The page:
Identifying and eliminating bugs in learned predictive models
fetched at March 28, 2019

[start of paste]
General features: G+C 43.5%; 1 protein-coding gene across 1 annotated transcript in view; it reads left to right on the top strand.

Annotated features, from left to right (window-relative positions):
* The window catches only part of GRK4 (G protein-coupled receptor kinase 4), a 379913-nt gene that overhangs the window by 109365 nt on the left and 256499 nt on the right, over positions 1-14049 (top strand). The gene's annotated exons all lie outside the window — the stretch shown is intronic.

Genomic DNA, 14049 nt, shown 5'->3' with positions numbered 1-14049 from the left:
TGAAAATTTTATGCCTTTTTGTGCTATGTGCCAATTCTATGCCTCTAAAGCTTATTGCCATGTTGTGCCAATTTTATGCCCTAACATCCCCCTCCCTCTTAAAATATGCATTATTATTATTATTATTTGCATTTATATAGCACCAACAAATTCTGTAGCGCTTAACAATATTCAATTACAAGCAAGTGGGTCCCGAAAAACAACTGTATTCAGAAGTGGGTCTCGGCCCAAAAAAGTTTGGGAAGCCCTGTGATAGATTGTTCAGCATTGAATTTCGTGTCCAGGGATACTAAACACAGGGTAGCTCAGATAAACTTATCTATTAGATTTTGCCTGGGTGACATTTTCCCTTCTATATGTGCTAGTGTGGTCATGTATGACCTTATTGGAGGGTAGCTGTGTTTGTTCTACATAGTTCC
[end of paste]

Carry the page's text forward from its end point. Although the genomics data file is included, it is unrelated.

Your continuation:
One in a series of posts explaining the theories underpinning our research. Bugs and software have gone hand in hand since the beginning of computer programming. Over time, software developers have established a set of best practices for testing and debugging before deployment, but these practices are not suited for modern deep learning systems. Today, the prevailing practice in machine learning is to train a system on a training data set, and then test it on another set. While this reveals the average-case performance of models, it is also crucial to ensure robustness, or acceptably high performance even in the worst case. In this article, we describe three approaches for rigorously identifying and eliminating bugs in learned predictive models: adversarial testing, robust learning, and formal verification.Machine learning systems are not robust by default. Even systems that outperform humans in a particular domain can fail at solving simple problems if subtle differences are introduced. For example, consider the problem of image perturbations: a neural network that can classify images better than a human can be easily fooled into believing that sloth is a race car if a small amount of carefully calculated noise is added to the input image.

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